Results in people with penises are more mixed. Getting high can sometimes lead to more pleasure and more powerful orgasms, but it can also result in sexual dysfunction, including erectile dysfunction, and taking shorter or longer to orgasm. 

How these findings can help people with vaginas
While the studies that have been done so far show a link between cannabis use and increased sexual pleasure, it’s still unclear what physiological processes make this happen. It could be that cannabis interacts with a specific hormone, reduces pain, or simply creates a relaxing effect. 

Some experts argue that the power of cannabis lies in its ability to treat multiple issues at once by lowering inhibitions, relaxing the body, and potentially targeting hormonal and physiological issues; it is this uniquely holistic approach to sexual wellness that supposedly makes it so effective.

Cannabis could also be an effective treatment for female sexual dysfunction. Anecdotal evidence shows that weed can significantly alleviate or even cure symptoms of vaginismus – a condition where the vagina closes tightly when anything is inserted. Since the current treatments are difficult and painful, cannabis could be a game changer. 

Potential limitations

While these findings might seem definitive, not all experts agree. Critics point out that the research has not been extensive enough to determine anything at the population level. Others point to the failings of self-reported data, arguing that surveys cannot be trusted as accurate sources of data. (e.g. a participant might say that they smoked half a gram of weed and climaxed in 20 minutes, but scientists have no way of verifying this information).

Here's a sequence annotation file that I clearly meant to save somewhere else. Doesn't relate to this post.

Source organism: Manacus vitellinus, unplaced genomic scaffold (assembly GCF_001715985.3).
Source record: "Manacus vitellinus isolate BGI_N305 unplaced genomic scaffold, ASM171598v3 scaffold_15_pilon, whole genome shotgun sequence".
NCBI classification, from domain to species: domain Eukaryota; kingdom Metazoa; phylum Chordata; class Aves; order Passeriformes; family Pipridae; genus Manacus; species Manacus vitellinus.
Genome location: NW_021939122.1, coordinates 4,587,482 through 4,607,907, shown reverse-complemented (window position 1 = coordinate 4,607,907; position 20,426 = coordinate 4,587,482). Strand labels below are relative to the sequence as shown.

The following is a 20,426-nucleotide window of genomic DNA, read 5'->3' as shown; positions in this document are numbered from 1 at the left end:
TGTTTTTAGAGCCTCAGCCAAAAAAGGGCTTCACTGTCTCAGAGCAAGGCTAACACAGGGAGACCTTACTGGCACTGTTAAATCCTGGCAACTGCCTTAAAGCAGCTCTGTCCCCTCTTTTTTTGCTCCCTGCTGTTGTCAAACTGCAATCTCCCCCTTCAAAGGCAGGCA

In general, those who chose to participate in these studies were frequent cannabis users and felt comfortable smoking weed or taking edibles before sex. But weed is not everyone’s drug of choice: for some, it causes anxiety and paranoia. All in all, these studies are not necessarily representative of the entire population. 


Although we’re still in the early stages of understanding the effects of cannabis on women’s bodies, the fact that science has begun to explore a possible link between cannabis and women’s pleasure is revolutionary in itself. Hopefully, we will see much more research on both cannabis and female pleasure in the near future. 

But perhaps the real takeaway message here is that sexual enjoyment is a personal and subjective matter, where different methods work for different people. Learning more about your body and sexual preferences may involve some trial and error, but can ultimately result in a more fulfilling sex life. If you happen to be someone who struggles to relax during sex or just want to heighten your experience, it might be worth conducting your own experiments with cannabis.